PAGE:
Monday 11th December 2017,

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Review: Cicada Is Visually Awe-Inspiring & Emotionally Inspirational

posted by Randall

CicadaBy Emily Liu

In Japan, the raucous sound of the cicada is synonymous with summer, when leaves take on the dusty green of full maturity and insects molt into adults, leaving empty shells behind.

Cicada, directed by Dean Yamada and written by Yu Shibuya, captures that feeling of summer, when we shed another layer of our former selves and take on a more mature form. Our transition is led by Jumpei Taneda (Yugo Saso), who discovers that he is infertile during a pre-marital medical checkup and must figure out a way to tell the woman he wants to marry. Paralleled with Jumpei’s struggles are those of his sister Nanaka (Hiroko Wada), who desperately wants to protect her son Ryota (Houten Saito) from the bully in school. However, only Jumpei has the uncanny ability to find what Ryota really wants: cicada shells.

 

Cicada uses the discarded insect exoskeleton to propose a metamorphosis for the adult who has forgotten he was also once a child. From the beginning, children are central to the film – their stories, their struggles, their very existence motivate the adult characters. Essentially silent or absent from the film, the children are subject to the faulty interpretation of adults. As the adults scheme to throw an unrequested birthday party for Ryota in an attempt to gain the acceptance of his classmates, they discover their own potential for growth beyond childhood.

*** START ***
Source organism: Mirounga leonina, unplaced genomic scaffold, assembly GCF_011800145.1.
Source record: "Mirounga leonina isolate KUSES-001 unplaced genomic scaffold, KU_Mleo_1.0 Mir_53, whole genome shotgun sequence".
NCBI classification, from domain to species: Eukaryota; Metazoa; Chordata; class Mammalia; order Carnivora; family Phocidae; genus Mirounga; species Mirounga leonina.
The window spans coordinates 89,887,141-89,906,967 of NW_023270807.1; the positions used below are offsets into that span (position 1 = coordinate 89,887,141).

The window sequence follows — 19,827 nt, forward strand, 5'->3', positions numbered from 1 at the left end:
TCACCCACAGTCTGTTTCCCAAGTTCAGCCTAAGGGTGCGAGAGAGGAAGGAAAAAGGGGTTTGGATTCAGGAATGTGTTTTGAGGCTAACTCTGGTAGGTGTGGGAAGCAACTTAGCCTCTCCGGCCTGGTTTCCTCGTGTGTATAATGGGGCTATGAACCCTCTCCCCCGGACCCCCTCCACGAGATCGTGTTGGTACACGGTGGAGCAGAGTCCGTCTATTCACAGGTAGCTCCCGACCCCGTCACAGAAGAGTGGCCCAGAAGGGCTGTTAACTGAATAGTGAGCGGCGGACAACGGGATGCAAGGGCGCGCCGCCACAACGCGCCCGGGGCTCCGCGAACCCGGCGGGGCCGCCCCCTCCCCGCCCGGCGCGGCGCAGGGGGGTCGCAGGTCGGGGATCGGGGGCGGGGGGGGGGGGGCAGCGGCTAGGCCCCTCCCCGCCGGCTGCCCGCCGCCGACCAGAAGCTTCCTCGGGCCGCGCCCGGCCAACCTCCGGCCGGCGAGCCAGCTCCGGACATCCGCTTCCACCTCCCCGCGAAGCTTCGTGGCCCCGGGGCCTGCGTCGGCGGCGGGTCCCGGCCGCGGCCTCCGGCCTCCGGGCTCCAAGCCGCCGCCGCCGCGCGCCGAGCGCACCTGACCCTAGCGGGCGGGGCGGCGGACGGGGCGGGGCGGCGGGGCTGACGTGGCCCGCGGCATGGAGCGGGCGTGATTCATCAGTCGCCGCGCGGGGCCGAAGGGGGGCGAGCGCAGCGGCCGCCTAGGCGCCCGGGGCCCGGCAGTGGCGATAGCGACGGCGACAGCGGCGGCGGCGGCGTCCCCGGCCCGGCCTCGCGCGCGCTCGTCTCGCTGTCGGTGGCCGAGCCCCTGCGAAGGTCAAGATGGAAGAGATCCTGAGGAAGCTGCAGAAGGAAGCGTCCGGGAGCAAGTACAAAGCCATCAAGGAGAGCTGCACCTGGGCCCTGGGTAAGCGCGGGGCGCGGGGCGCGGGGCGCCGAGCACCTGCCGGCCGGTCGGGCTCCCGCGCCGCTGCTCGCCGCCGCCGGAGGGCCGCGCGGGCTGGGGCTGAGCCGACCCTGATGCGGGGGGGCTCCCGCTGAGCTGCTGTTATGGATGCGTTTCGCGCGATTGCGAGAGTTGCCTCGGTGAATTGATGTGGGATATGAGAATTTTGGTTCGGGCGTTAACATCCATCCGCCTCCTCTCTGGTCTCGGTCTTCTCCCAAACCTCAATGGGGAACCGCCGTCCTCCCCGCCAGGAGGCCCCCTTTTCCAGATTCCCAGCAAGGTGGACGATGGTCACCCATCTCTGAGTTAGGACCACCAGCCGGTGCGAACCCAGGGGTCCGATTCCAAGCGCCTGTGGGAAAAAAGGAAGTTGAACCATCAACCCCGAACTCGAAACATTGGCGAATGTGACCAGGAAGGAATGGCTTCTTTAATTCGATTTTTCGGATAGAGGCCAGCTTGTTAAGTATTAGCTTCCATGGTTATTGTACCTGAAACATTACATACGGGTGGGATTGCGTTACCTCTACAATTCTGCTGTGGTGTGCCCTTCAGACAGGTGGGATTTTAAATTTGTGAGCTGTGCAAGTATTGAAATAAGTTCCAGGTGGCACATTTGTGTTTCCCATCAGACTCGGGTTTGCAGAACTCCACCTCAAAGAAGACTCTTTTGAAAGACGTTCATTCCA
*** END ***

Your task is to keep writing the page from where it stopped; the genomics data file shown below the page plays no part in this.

The narrative, simultaneously lighthearted and deeply emotional, is certainly entertaining (and award-winning), but the film is also compelling visually. Shot entirely on location in Tokyo, the casual images of everyday Japanese urban life are contrasted with the traditional illustrations of the eccentric Gankane-san (Masayuki Yui), a modern-day kamishibai artist bent on sequel-izing classic children’s tales (like the legend of Momotaro) for an adult audience. While the film will certainly appeal to a viewer who has spent time in Japan, the emotional themes are universal. What remains long after the credits have rolled is the dizzying imagery of Jumpei’s growing moments of clairvoyance, expressed in flashes of summer: green leafy trees, blues skies, cicada shells.

Cicada premieres at CAAMFEST on March 13

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One Comment

  1. XNXX says:

    Brilliant post, nicely done. And thanks for mentioning all those blogs – you have introduced to me to three new blogs and I love them all! Cheers

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